Arts + Culture

Walking through Los Angeles inspires new book of poetry

Supermarkets, the UCLA botanical gardens and bus rides served as sparks for UCLA professor's book, 'Urban Tumbleweed'

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Harryette Mullen
Reed Hutchinson/UCLA

The latest book by award-winning poet and UCLA English professor Harryette Mullen combines two of her most enjoyable activities that she wanted to do more of: walk and write poetry.

The result is 366 short tanka poems that Mullen wrote for "Urban Tumbleweed" (Graywolf Press, 2013). The book chronicles her walks throughout Los Angeles and beyond and was written over the course of a year and a day to suggest continuity.

"It’s a little slice of my L.A. because there are so many L.A.s," said Mullen, a UCLA English and African-American studies professor who’s been nominated for the National Book Award and National Book Critics Circle Award for previous poetry books. "I’m always surprised when I’m driving around and get lost and I see a whole new area I’ve never seen before."

Mullen also wants her poems to prove that L.A. can be an inspiration for nature poetry, a concept that isn’t always obvious to her students or, for that matter, many Angelenos.

"They say, ‘We live in a city. We can’t relate to nature poetry,’" Mullen said. "One of our issues with nature is that we’re all about control, and nature is telling us every day, ‘No, we’re not in control.’"

"We get these big reminders from time to time that it’s not all about us," she added.

She playfully titled the book "Urban Tumbleweed," which is a slang term that refers to plastic grocery store bags that litter city streets.

Urban tumbleweed, some people call it,
discarded plastic bag we see in every city,
blown down the street with vagrant wind.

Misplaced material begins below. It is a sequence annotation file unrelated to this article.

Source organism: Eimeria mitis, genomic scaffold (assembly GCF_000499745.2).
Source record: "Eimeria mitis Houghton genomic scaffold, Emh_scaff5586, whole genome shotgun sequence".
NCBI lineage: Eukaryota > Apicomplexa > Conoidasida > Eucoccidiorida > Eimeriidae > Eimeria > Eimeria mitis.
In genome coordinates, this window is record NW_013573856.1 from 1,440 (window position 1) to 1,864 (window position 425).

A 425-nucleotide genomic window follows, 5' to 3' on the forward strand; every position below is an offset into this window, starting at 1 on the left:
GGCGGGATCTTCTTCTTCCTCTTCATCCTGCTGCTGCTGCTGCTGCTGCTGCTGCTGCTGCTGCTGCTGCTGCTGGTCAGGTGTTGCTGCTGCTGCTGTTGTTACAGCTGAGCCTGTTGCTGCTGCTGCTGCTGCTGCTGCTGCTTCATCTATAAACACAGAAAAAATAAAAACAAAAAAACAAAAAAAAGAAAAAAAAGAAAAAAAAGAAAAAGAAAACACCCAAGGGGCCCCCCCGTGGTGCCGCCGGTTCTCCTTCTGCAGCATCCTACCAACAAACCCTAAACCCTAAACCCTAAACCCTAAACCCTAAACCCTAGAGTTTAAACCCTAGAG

The poems are written as tanka, a Japanese poem that traditionally features 31 syllables and is printed as a single line of text. Most of Mullen’s tankas have 31 syllables but are written in three lines.

Tankas are the predecessors of the shorter haiku, but don’t have the same popularity in the U.S. as in Japan, Mullen said.

"In Japan, everyone who writes knows about haiku and tanka, and they try both," she added.

In honor of Japanese poets who write about cherry blossoms every year, Mullen included her own poetic "take" on the blooms:

Visiting with you that spring in Maryland,
how often I wished I could gather
those bright cherry blossoms into tanka!

The university’s Mildred E. Mathias Botanical Gardens, bus rides to and from UCLA and Mullen’s Westside neighborhood, and even supermarket trips were all sources of inspiration for the poems.

"Where does California’s produce go?"
shoppers ask in supermarkets stocked
with Mexican avocados and Chinese garlic.

Los Angeles natives will recognize other mainstays too, such as the Venice snake charmer.

Adorned with snakes around his neck
like jewelry, he knows that the most beautiful reptiles
are not always the most venomous.

Published this past fall, the book has received positive reviews in such media as the Los Angeles Times and National Public Radio.

More importantly, Mullen said, her mother is a big fan of the book because she’s been able to understand the poems.

"She said, ‘Those last couple of books were head-scratching,’" Mullen said with a laugh. "I think it’s a book that’s reaching out to people who might think they don’t have time for poetry."

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